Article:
For a country that has had one of the most notorious revolutions in the world, every citizen has access to quality healthcare.
Cuba’s health care is a basic human right entrenched into the country’s constitution with nine doctors to a 1,000 citizens, according to Telesur.
The highest recorded in Cuba’s history and it’s all thanks to the country continually improving its health sector. Whereas many health practitioners and medical training institutions pay attention to finding the cure to many ailments, Cuban doctors are trained to focus on preventative medicine.
So, they can curb the illness even before it develops. They also train doctors to prevent further complications in an already existent illness. Universal healthcare and free education make healthcare facilities readily accessible to its citizens.
There have also been new development programs such as precision medicine, health informatization, robotic medicine and nanomedicine.
Fidel Castro heavily invested into the health sector and today the country has a higher life expectancy compared to the United States. Life expectancy of women is 81 years and men are 77 years.
Mark Keller, a Cuba expert at the Economist Intelligence Unit said, “Cuba has a really well-educated population and a surfeit of doctors.”
It is no hidden knowledge that Cuban doctors are held in high regards internationally and in high demand in developing countries, especially in smaller African and Caribbean countries.
More recently, after Mozambique’s cyclone Idai which killed more than 400 people and injured many citizens, Cuba sent a “field hospital”, with full staff and apparatus to the country. The doctors stayed for 63 days and the Cuban delegation attended to a total of 22,259 patients, according to Telesur.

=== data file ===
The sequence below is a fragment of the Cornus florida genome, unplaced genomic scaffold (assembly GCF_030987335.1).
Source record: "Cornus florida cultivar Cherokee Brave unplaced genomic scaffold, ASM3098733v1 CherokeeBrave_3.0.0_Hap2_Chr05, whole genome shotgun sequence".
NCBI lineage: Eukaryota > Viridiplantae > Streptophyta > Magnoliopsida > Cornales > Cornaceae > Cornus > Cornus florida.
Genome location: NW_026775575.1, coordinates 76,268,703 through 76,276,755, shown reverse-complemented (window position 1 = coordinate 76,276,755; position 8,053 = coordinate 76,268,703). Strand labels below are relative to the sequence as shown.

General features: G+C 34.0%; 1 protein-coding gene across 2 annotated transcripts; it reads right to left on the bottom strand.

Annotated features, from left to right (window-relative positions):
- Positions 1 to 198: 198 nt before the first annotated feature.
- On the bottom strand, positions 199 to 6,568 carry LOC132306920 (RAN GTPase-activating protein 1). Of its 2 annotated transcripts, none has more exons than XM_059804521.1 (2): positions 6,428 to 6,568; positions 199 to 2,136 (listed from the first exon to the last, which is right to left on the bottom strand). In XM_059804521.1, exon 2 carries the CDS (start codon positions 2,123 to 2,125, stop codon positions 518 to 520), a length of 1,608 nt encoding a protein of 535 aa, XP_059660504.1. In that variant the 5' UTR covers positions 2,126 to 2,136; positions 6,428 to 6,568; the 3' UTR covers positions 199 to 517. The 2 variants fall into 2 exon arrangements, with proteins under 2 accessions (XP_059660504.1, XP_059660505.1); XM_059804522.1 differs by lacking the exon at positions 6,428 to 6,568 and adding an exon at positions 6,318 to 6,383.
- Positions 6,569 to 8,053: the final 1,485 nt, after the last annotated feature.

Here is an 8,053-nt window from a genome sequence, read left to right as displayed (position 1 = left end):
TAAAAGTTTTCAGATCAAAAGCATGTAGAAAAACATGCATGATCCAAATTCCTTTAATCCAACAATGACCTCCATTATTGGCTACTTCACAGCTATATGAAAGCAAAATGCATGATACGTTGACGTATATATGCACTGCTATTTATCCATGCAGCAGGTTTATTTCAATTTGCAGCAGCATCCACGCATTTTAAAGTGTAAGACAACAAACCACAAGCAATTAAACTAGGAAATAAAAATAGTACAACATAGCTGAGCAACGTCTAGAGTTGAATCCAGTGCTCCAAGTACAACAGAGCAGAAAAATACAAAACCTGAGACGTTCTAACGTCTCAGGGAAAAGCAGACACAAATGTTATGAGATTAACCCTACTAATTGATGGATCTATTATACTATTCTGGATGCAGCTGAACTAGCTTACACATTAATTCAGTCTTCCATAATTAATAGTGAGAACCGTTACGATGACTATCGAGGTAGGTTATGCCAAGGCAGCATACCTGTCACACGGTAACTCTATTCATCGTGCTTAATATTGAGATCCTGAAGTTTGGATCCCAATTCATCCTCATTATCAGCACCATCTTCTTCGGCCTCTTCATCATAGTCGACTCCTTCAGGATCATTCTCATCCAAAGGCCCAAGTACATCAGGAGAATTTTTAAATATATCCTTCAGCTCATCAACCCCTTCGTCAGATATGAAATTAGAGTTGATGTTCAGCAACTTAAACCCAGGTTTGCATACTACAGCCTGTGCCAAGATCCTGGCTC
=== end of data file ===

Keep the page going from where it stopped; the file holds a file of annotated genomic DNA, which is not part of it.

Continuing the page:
Sadly, doctors do not earn much in Cuba as their economy is struggling. However, doctors are a big export and huge earner for the country. “When you have a very well-educated population but also shortages of cash and goods, you want to find a way to monetize it,” said Keller.
Though most of the monies made abroad goes to the government the amount earned by the doctors on their missions is more than they could earn if they were working in their home country.
The Caribbean island makes around $11 billion each year leasing doctors to foreign countries than it makes through tourism. There are approximately 50,000 Cuban doctors working in 67 countries around the world, notably referred to as an “army of white coats” by Cuban officials.
Some say it’s a form of PR for the totalitarian regime to send its doctors on humanitarian missions to gain favours or let’s say votes from the countries in need when the time is right.
“For smaller African or Caribbean countries, who can’t necessarily afford to pay for the doctors, it gets them on Cuba’s side,” Keller noted. “They’ll be more lenient towards Cuba when they’re under international pressure from Europe and the United States [to oppose it].”
Jose Angel Portal Miranda, head of the Ministry of Public Health (Minsap) said there were about 35,787 foreign students from 141 countries who graduated from Cuban universities, mainly from Africa and Latin America.
Of the 10,000 medical professionals who graduated from Havana, 1,535 of them are from foreign countries. No other small developing countries has achieved such a feat, Miranda added.
Cuba’s doctors are still very much sought-after the world over. “Cuba’s doctors-for-export business isn’t going anywhere. This is a massive program,” Keller opined. “It’s one of the main things Cuba has to offer to the world.”